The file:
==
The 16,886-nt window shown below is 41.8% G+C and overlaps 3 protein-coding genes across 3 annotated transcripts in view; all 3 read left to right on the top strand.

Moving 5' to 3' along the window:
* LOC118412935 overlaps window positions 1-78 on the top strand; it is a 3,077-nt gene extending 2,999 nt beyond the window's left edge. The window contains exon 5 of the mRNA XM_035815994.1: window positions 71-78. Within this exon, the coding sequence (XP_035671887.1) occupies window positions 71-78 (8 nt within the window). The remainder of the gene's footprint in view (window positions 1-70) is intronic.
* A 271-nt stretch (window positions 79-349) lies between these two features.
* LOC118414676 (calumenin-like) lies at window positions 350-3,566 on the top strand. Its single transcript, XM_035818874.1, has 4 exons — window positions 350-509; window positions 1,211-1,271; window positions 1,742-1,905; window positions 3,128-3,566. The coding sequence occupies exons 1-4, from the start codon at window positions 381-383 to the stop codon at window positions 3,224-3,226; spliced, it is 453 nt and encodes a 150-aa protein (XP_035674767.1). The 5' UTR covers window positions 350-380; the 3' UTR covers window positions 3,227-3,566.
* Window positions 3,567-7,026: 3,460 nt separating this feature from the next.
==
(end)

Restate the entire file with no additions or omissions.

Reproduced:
The 16,886-nt window shown below is 41.8% G+C and overlaps 3 protein-coding genes across 3 annotated transcripts in view; all 3 read left to right on the top strand.

Moving 5' to 3' along the window:
* LOC118412935 overlaps window positions 1-78 on the top strand; it is a 3,077-nt gene extending 2,999 nt beyond the window's left edge. The window contains exon 5 of the mRNA XM_035815994.1: window positions 71-78. Within this exon, the coding sequence (XP_035671887.1) occupies window positions 71-78 (8 nt within the window). The remainder of the gene's footprint in view (window positions 1-70) is intronic.
* A 271-nt stretch (window positions 79-349) lies between these two features.
* LOC118414676 (calumenin-like) lies at window positions 350-3,566 on the top strand. Its single transcript, XM_035818874.1, has 4 exons — window positions 350-509; window positions 1,211-1,271; window positions 1,742-1,905; window positions 3,128-3,566. The coding sequence occupies exons 1-4, from the start codon at window positions 381-383 to the stop codon at window positions 3,224-3,226; spliced, it is 453 nt and encodes a 150-aa protein (XP_035674767.1). The 5' UTR covers window positions 350-380; the 3' UTR covers window positions 3,227-3,566.
* Window positions 3,567-7,026: 3,460 nt separating this feature from the next.